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Tom Readings

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Markdown vs Referencing

I am quite a fan of Markdown for simplifying the process of writing online content. As well as using it on this blog, I have been using a slightly personalised version to write notes while reading. I think I have now discovered another niche subset of uses for (an extended version of) Markdown within education, to provide concise explanatory descriptions for academic referencing systems.

If you are not familiar with Markdown, it is basically a really simple way of generating HTML (HyperText Markup Language). If I write

##This is a title

Then save my post, it gets processed so that I get heading text that looks like this:

This is a title

Thats possibly the simplest ever example, but when you add in images, links, block quotes, emphasis etc it becomes a really succinct way of laying out a page.

Markdown really shines when compared to other methods of creating online content, such as wysiwyg editors..

..because rather than the editor trying to guess what you intend to select and how you would like to combine various styles and formats, it gets precise instructions. This means that the output from markdown is much more reliably standardised.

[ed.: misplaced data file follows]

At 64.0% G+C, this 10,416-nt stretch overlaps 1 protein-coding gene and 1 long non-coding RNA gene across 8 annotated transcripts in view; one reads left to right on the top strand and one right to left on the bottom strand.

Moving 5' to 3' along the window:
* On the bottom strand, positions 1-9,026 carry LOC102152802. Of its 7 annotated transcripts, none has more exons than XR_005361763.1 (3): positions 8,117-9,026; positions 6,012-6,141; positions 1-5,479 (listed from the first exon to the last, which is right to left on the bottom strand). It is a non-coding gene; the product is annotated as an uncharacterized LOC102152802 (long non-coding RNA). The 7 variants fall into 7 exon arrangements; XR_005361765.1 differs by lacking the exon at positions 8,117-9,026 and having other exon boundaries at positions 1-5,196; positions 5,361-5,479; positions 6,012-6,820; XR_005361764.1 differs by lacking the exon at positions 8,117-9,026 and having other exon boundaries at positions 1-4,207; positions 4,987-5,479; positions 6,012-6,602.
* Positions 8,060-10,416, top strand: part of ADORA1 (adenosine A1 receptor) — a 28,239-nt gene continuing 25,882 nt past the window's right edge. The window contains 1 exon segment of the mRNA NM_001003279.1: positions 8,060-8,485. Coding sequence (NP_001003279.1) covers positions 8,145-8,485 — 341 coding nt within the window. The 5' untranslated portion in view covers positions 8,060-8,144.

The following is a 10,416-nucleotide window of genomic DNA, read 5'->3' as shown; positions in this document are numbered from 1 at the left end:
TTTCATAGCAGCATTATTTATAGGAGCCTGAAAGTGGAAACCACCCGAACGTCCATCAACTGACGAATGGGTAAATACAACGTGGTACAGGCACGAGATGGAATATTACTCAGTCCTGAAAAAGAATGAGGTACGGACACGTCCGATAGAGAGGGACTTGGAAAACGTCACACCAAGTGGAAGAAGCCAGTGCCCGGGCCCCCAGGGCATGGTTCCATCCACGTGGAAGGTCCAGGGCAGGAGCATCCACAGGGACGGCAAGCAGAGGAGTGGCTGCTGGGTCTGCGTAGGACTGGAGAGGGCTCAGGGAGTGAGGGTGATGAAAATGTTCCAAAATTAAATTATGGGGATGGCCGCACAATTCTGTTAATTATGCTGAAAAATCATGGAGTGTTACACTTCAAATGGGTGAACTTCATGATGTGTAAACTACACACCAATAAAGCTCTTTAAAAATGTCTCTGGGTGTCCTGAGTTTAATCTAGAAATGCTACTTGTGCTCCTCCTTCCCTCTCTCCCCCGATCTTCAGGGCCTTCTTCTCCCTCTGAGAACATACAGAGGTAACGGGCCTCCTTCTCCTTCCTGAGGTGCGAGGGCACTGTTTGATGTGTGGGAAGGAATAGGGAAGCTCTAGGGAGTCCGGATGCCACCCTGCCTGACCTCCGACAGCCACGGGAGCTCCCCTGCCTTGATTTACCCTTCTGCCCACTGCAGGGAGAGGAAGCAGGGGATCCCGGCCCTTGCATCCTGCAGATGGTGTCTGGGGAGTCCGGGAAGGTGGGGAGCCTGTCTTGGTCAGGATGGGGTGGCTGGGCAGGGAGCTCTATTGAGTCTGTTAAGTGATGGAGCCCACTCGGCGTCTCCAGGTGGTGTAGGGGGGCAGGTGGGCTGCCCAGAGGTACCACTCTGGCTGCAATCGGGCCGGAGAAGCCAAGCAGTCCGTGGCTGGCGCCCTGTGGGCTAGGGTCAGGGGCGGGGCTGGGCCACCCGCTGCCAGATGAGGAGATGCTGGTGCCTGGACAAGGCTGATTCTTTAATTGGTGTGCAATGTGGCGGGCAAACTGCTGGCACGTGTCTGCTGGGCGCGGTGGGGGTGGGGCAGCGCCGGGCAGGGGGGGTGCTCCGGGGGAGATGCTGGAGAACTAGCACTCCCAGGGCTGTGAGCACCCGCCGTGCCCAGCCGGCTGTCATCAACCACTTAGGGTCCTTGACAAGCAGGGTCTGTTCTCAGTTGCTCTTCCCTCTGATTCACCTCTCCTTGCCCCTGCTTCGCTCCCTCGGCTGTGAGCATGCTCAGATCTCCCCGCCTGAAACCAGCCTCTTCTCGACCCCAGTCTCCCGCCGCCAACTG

Standardisation is of course key to referencing and citation for academic works, and if a student/researcher is expected to be precise, then the explanation given to them must be equally precise. Whereas in most cases we are happy enough wysiwyg-ing our way through support resources, this is surely a situation where markdown can really help provide a structurally sound html base to create multiple citation examples etc. We can reliably style, highlight and comment them in detail, without worrying that the whole sections might (unnoticed) turn to gobbledy gook because I only selected 4 characters out of 5.

I should probably say here that I am well aware of the many brilliant reference management tools available to academics and students, and I realise they have the potential to take a lot of unnecessary faf out of preparing citations and bibliographies. There are however a lot of **different** tools, and they do not always have the same success manipulating bibliographic data, especially when captured from web resources. So it remains important to explain the principles of consistent referencing.


I am going to experiment with some simple extensions to markdown that will allow us to make concise, visually rich and interactive (tooltips) explanations for a confusing subject. I will write it up and share if and when I get that far.